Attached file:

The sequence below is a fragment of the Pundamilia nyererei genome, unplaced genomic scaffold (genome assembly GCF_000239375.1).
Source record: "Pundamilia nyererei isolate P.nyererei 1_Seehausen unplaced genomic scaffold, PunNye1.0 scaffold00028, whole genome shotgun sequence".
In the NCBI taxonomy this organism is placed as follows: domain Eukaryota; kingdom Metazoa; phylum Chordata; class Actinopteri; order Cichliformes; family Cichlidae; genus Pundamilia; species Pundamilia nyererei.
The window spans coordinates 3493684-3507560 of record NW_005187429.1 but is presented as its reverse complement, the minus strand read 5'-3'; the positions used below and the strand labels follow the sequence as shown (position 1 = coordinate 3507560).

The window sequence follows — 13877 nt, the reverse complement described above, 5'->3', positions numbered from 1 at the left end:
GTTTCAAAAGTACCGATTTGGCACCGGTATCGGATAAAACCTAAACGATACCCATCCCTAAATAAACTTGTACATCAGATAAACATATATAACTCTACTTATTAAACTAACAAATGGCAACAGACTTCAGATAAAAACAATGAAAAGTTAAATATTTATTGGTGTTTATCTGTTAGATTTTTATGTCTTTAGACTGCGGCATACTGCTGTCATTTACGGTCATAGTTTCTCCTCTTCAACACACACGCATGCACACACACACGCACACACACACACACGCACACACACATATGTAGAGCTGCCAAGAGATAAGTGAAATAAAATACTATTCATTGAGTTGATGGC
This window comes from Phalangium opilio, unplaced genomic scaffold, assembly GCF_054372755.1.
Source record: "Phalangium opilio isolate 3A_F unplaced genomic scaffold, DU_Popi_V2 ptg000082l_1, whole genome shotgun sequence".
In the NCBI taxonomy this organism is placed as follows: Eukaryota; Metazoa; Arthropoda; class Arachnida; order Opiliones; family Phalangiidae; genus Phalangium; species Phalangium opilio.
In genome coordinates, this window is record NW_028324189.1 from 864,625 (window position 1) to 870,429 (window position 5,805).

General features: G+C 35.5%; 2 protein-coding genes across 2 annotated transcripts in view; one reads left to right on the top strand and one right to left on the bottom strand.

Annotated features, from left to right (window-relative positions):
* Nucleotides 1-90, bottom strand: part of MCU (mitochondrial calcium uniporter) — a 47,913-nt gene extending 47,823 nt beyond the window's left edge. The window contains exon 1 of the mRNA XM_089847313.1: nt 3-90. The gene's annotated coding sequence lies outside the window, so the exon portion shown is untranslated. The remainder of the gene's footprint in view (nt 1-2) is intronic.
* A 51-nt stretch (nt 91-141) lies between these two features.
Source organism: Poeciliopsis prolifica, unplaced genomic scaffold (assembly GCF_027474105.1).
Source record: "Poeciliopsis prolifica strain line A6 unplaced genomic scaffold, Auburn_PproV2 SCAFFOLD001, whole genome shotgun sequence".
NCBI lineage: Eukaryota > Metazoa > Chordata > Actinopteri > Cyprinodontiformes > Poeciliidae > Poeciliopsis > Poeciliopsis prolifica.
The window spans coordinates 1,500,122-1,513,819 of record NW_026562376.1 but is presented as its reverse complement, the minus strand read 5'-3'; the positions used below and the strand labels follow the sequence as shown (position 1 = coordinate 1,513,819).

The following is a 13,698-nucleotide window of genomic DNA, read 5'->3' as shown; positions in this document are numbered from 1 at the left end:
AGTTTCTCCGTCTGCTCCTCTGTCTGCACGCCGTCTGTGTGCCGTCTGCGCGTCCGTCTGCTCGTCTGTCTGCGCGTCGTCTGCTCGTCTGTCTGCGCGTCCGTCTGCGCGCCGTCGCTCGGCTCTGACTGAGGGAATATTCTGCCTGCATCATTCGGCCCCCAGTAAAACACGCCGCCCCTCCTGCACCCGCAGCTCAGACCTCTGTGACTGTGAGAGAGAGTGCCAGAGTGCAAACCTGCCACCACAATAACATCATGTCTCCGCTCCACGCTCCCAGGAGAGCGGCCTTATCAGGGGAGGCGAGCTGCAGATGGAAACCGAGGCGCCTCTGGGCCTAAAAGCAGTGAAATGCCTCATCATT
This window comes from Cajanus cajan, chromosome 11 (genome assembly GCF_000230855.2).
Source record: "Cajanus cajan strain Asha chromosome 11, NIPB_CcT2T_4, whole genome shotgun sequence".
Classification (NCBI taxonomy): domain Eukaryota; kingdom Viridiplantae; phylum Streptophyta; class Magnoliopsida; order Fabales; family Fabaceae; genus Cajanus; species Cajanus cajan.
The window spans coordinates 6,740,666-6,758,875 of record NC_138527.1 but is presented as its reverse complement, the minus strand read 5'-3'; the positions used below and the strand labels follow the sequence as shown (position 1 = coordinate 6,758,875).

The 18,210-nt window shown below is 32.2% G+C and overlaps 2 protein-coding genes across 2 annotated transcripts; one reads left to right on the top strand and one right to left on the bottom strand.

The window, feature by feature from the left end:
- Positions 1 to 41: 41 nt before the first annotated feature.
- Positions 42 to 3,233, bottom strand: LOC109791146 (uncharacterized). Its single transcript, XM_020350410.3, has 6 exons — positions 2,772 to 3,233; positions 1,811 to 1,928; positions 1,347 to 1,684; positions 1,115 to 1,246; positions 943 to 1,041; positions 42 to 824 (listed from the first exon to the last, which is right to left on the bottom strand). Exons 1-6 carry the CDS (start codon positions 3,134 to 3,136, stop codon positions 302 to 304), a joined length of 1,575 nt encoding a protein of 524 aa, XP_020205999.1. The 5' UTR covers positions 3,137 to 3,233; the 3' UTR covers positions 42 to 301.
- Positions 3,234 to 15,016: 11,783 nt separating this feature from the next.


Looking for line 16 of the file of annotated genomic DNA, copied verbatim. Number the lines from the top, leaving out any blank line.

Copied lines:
Source record: "Poeciliopsis prolifica strain line A6 unplaced genomic scaffold, Auburn_PproV2 SCAFFOLD001, whole genome shotgun sequence".